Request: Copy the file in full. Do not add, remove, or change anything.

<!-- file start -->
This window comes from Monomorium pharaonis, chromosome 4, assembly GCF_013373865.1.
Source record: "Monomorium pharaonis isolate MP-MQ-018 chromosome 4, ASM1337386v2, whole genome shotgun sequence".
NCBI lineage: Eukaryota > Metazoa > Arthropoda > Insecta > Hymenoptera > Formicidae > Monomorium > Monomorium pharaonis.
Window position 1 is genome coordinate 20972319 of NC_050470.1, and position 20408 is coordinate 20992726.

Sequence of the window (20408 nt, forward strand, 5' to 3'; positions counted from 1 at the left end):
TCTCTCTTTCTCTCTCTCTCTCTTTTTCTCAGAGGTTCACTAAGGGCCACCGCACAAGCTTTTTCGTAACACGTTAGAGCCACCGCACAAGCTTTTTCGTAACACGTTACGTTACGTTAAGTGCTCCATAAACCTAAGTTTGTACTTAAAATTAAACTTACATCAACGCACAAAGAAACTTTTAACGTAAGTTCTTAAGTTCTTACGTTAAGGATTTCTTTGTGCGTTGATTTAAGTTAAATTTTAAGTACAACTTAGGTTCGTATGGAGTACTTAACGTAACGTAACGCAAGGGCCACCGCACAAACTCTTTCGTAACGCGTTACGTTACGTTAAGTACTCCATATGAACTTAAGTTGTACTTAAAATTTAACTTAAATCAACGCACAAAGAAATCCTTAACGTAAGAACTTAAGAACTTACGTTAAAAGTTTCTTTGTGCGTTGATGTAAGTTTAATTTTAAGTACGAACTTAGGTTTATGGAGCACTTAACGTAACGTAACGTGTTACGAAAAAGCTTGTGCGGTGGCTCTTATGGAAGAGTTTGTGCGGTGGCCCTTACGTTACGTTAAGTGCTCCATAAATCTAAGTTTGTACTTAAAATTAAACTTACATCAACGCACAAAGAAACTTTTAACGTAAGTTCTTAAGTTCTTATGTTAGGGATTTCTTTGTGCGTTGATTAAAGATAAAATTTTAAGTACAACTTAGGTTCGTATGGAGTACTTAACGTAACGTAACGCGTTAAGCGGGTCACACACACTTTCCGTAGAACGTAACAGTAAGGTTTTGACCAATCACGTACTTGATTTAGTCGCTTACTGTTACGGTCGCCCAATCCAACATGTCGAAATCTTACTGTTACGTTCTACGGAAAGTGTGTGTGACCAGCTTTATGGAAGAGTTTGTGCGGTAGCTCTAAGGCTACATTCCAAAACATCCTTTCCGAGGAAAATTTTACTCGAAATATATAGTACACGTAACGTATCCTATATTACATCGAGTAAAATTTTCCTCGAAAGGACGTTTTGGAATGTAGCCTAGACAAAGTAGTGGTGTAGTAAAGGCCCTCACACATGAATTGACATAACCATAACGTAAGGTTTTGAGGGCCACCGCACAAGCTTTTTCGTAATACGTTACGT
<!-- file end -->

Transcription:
This window comes from Monomorium pharaonis, chromosome 4, assembly GCF_013373865.1.
Source record: "Monomorium pharaonis isolate MP-MQ-018 chromosome 4, ASM1337386v2, whole genome shotgun sequence".
NCBI lineage: Eukaryota > Metazoa > Arthropoda > Insecta > Hymenoptera > Formicidae > Monomorium > Monomorium pharaonis.
Window position 1 is genome coordinate 20972319 of NC_050470.1, and position 20408 is coordinate 20992726.

Sequence of the window (20408 nt, forward strand, 5' to 3'; positions counted from 1 at the left end):
TCTCTCTTTCTCTCTCTCTCTCTTTTTCTCAGAGGTTCACTAAGGGCCACCGCACAAGCTTTTTCGTAACACGTTAGAGCCACCGCACAAGCTTTTTCGTAACACGTTACGTTACGTTAAGTGCTCCATAAACCTAAGTTTGTACTTAAAATTAAACTTACATCAACGCACAAAGAAACTTTTAACGTAAGTTCTTAAGTTCTTACGTTAAGGATTTCTTTGTGCGTTGATTTAAGTTAAATTTTAAGTACAACTTAGGTTCGTATGGAGTACTTAACGTAACGTAACGCAAGGGCCACCGCACAAACTCTTTCGTAACGCGTTACGTTACGTTAAGTACTCCATATGAACTTAAGTTGTACTTAAAATTTAACTTAAATCAACGCACAAAGAAATCCTTAACGTAAGAACTTAAGAACTTACGTTAAAAGTTTCTTTGTGCGTTGATGTAAGTTTAATTTTAAGTACGAACTTAGGTTTATGGAGCACTTAACGTAACGTAACGTGTTACGAAAAAGCTTGTGCGGTGGCTCTTATGGAAGAGTTTGTGCGGTGGCCCTTACGTTACGTTAAGTGCTCCATAAATCTAAGTTTGTACTTAAAATTAAACTTACATCAACGCACAAAGAAACTTTTAACGTAAGTTCTTAAGTTCTTATGTTAGGGATTTCTTTGTGCGTTGATTAAAGATAAAATTTTAAGTACAACTTAGGTTCGTATGGAGTACTTAACGTAACGTAACGCGTTAAGCGGGTCACACACACTTTCCGTAGAACGTAACAGTAAGGTTTTGACCAATCACGTACTTGATTTAGTCGCTTACTGTTACGGTCGCCCAATCCAACATGTCGAAATCTTACTGTTACGTTCTACGGAAAGTGTGTGTGACCAGCTTTATGGAAGAGTTTGTGCGGTAGCTCTAAGGCTACATTCCAAAACATCCTTTCCGAGGAAAATTTTACTCGAAATATATAGTACACGTAACGTATCCTATATTACATCGAGTAAAATTTTCCTCGAAAGGACGTTTTGGAATGTAGCCTAGACAAAGTAGTGGTGTAGTAAAGGCCCTCACACATGAATTGACATAACCATAACGTAAGGTTTTGAGGGCCACCGCACAAGCTTTTTCGTAATACGTTACGT